Jiko becomes the first FinTech startup to purchase a US-regulated bank

FinTech startup Jiko has acquired Mid Central National Bank in a deal that is the first of its kind.

The startup has become the first in its sector to acquire a US-regulated bank, according to CNBC.

Founded in 2016, Jiko has moved pretty much under the radar until now, only raising a $7.7m Series A round in October 2017.

But now it has shaken up the sector by buying the 63-year old Minnesota bank, according to sources familiar with the transaction.

The participants of the deal have secured approval from the Office of the Comptroller of the Currency as well as the Federal Reserve Bank of San Francisco.

The deal gives the challenger bank huge access to the highly regulated US market.

As FinTech Global has reported in the past, getting access to the US banking market is far from easy.

Most digital banks such as domestic ones like Chime or European rivals like Revolut and Monzo opt to team up with FDIC-backed institutions to be able to offer regular banking services.

This is usually seen as a faster way than having to apply to become a chartered bank, a process that can take years.

That being said, Varo Money successfully became the first neobank to earn a banking charter in August.

Now it seems that there is a third way available, to purchase an existing bank like Jiko did.

“The move by Jiko represents an important milestone in the maturity and evolution of FinTech companies seeking to expand the reach of their products and services,” said Brian Brooks, acting Comptroller of the Currency, in a statement seen by CNBC. “It demonstrates the value and attractiveness of banks and in particular the federal banking system.”

The publication reported that one of the main reasons why regulators are okay with the deal is because Jiko’s business model is not holding deposits.

While customers’ cash are initially put into an FDIC-insured account, they are quickly put into Treasury Bill that are in turn liquidated when a person uses their debit cards or withdraws money.

To Stephane Lintner (pictured), CEO and co-founder of Jiko, the deal highlights people’s changing relationship with their money.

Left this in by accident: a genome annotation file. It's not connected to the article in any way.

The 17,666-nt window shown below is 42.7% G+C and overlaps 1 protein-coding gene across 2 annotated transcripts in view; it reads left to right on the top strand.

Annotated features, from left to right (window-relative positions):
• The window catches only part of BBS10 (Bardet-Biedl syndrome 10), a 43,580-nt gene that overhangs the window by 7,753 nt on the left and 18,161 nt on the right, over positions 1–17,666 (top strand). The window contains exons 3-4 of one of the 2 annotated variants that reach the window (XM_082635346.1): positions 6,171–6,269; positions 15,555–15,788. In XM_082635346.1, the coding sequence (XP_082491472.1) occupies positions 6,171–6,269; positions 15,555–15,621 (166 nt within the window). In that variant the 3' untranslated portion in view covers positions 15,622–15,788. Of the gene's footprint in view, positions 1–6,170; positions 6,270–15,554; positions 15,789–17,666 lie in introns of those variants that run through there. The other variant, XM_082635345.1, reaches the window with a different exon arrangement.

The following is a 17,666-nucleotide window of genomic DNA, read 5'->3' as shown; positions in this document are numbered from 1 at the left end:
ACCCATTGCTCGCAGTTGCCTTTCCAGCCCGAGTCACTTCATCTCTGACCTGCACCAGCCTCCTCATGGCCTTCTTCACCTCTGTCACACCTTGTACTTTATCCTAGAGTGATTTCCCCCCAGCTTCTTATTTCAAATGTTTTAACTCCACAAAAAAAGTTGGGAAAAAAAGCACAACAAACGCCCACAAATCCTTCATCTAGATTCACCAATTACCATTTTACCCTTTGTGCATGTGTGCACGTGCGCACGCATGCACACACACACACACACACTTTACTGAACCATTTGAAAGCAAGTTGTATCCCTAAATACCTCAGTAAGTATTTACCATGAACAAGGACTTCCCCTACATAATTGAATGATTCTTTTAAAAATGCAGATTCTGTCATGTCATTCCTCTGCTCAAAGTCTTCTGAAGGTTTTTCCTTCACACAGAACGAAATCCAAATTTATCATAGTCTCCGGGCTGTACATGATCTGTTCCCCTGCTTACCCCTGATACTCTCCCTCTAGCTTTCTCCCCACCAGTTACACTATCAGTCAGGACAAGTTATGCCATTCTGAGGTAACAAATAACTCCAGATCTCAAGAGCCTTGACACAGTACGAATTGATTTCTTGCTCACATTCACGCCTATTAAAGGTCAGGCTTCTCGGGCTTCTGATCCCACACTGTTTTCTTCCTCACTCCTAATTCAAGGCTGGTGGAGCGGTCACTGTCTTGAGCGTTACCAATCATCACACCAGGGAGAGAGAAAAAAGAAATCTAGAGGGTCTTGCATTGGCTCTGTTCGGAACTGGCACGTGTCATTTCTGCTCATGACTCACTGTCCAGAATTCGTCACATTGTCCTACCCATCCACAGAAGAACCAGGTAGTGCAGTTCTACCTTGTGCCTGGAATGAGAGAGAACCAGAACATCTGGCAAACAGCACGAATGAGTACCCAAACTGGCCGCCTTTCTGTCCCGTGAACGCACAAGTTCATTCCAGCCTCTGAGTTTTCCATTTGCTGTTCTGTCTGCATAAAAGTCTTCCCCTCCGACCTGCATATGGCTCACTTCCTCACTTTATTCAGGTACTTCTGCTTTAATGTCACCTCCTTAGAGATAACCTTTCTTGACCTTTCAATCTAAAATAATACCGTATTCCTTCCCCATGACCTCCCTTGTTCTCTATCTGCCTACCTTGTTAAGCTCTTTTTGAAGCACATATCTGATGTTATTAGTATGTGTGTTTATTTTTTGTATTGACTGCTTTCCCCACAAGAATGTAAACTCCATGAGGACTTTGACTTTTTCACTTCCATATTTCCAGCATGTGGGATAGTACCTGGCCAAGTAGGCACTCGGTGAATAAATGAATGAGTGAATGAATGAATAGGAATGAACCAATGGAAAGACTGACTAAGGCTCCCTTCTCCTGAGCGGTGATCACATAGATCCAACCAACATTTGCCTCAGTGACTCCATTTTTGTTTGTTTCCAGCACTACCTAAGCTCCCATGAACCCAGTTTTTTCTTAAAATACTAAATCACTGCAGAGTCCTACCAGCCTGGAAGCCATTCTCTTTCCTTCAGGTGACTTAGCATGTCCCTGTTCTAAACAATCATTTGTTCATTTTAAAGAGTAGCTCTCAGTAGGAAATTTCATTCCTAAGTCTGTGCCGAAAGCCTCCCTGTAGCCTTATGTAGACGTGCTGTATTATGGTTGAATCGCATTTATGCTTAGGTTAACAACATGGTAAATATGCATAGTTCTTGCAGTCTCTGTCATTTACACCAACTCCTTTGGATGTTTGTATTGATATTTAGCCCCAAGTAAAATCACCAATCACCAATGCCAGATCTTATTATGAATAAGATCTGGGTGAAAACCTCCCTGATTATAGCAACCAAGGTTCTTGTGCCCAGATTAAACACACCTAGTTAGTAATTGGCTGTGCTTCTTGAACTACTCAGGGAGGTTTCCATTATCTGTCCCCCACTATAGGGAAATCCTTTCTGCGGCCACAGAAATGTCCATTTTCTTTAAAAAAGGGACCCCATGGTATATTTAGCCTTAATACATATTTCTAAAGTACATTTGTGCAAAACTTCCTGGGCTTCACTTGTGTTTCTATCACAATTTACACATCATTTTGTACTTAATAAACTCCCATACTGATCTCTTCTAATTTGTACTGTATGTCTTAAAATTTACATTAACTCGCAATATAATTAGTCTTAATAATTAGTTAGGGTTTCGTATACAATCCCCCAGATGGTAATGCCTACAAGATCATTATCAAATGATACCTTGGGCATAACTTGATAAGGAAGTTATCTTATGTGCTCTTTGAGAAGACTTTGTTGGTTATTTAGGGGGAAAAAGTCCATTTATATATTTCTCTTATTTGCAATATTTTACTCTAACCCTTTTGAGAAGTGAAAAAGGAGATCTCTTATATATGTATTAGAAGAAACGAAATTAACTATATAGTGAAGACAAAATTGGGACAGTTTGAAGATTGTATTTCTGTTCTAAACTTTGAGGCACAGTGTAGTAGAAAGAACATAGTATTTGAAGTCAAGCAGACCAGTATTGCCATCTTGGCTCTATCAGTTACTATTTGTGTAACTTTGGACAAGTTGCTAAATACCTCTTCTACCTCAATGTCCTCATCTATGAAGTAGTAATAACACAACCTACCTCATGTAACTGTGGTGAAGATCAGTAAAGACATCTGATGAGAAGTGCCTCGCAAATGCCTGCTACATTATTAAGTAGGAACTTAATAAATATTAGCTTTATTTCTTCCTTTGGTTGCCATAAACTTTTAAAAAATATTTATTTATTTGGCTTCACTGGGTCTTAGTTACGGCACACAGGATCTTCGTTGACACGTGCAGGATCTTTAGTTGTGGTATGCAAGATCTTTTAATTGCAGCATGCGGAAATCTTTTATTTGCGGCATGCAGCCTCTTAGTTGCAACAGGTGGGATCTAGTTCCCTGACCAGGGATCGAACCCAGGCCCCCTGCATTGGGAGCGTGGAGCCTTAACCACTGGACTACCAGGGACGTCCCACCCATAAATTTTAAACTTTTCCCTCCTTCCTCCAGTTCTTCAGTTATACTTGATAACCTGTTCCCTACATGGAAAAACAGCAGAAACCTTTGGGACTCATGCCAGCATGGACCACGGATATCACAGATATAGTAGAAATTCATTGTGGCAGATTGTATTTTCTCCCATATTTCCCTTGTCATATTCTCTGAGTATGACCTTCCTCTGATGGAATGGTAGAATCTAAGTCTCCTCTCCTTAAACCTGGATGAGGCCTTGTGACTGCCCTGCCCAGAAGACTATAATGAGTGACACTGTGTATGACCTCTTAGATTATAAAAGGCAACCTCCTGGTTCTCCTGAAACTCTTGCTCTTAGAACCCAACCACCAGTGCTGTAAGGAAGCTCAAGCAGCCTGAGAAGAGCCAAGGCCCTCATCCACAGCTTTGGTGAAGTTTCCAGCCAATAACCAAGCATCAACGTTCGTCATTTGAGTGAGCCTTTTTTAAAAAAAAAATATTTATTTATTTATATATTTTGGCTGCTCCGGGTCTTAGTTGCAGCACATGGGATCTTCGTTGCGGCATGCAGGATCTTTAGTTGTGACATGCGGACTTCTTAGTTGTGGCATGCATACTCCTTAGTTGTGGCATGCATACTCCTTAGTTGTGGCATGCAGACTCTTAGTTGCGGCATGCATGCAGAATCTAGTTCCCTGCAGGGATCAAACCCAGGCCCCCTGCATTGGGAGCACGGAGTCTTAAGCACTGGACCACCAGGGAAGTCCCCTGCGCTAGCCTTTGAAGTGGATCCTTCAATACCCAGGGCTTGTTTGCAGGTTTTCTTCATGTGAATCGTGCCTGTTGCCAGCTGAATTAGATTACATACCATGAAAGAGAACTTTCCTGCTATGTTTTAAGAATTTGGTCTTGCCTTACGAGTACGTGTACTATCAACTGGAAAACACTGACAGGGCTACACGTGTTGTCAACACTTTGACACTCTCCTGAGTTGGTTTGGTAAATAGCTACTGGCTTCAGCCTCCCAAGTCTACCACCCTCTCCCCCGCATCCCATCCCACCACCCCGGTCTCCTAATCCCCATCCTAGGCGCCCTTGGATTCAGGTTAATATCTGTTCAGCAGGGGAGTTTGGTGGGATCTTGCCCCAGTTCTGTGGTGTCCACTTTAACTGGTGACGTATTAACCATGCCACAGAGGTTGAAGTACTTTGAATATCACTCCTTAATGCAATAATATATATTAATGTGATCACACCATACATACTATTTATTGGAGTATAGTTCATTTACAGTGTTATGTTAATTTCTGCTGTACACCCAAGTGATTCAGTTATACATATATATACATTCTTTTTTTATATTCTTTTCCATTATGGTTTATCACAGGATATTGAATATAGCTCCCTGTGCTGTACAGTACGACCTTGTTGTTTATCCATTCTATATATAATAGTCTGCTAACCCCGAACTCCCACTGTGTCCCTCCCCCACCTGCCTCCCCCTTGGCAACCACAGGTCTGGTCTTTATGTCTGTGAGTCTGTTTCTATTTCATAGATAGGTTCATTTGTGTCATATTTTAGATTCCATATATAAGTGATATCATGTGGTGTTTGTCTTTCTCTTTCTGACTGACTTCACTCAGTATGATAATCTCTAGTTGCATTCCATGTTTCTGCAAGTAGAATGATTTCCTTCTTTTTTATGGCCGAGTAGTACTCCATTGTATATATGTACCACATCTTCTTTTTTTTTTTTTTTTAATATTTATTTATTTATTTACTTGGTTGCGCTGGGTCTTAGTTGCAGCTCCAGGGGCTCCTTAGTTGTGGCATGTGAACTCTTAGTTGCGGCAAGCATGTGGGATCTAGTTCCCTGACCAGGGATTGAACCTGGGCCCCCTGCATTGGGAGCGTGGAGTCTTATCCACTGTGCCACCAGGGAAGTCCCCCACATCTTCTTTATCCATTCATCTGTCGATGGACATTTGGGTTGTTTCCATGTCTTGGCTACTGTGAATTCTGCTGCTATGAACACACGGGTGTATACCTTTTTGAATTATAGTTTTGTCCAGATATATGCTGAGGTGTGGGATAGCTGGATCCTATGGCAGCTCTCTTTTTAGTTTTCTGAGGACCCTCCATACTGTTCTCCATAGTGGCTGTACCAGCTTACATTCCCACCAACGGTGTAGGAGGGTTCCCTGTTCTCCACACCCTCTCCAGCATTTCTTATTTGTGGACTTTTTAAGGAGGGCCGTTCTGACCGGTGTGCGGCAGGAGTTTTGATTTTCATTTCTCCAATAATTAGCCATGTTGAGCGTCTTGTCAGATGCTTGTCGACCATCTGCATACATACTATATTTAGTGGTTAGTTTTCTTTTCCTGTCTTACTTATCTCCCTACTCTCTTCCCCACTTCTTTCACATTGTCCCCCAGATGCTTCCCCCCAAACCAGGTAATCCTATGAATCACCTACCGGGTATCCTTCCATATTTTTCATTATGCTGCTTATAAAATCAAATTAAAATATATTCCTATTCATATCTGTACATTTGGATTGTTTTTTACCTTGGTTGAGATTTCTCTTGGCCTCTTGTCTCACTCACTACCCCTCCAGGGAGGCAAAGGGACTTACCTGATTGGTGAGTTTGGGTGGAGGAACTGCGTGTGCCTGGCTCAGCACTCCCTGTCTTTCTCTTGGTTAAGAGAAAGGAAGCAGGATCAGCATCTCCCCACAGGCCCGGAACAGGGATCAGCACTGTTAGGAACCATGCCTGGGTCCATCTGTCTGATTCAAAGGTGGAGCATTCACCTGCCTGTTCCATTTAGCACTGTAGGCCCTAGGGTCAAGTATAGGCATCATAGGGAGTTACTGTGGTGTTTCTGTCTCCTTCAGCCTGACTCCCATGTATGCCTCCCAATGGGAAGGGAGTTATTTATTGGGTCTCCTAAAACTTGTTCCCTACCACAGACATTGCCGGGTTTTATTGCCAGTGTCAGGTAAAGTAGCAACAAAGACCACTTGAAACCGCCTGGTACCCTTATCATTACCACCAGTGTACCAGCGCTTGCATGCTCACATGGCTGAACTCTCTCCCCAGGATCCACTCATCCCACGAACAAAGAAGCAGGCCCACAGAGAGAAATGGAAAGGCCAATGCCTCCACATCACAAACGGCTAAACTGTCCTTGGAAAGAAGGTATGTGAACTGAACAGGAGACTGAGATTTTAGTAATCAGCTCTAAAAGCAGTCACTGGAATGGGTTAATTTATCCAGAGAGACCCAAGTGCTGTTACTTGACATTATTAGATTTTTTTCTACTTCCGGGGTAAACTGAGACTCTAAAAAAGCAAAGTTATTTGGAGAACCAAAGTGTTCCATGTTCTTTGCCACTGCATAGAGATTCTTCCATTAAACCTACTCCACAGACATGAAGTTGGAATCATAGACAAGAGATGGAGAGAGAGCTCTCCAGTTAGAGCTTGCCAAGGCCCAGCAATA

“The past decade of FinTech and online banking innovations has exposed new customers to our industry and demonstrated that innovation in the financial sector is needed,” he said.

“People’s relationship to money must be fundamentally improved for everyone. One of Jiko’s primary goals is to give people what they deserve: more organic and direct returns, without intermediaries and unnecessary friction.”

The news about Jiko’s new deal comes as the global neobank market is predicted to be in for some remarkable growth in the next few years.

In 2019, the sector was expected to be worth $20.4bn. That figure is estimated to grow to reach $471bn by 2027, according to a recent ResearchAndMarkets.com report.

The growth is said to be driven by increasing governmental and regulatory support towards the sector as well as higher interest rates offered to customers over that given by traditional banks.

Challenger banks account for a big part of the investment going in the WealthTech sector. In fact, seven of the biggest deals in the sector in the first half of 2020 were in the digital banking sector, according to FinTech Global’s research. Those deals were Revolut, Xinja, Stash, Zero, N26, Starling Bank and Monzo.

However, all estimates about the sector should be taken with a pinch of salt as long as the coronavirus pandemic rages on across the globe.

In the UK, three of the biggest challenger banks – Revolut, Monzo and Starling Bank – have all recently reported that they had doubled their losses over the past year.

If we look at the WealthTech sector as a whole, it seems as if it could be en route to endure one of the worst years of investment since 2017 when the industry raised $6bn.

That would mean the end of a long winning streak for the sector. Back in 2015, the global WealthTech sector attracted $1.8bn across 296 rounds. Over the next four years the number of deals and the amount injected into the industry grew expectationally until the record year of 2019 when investors invested $8.2bn across 379 deals into WealthTech companies.

Then 2020 happened. Covid-19 has destroyed many people’s access to the disposable income. This has been especially true for millennial customers, which WealthTech businesses rely on. In the first half of 2020, the sector only saw the completion of 179 rounds and a total of $3bn being injected into the sector.

Copyright © 2020 FinTech Global

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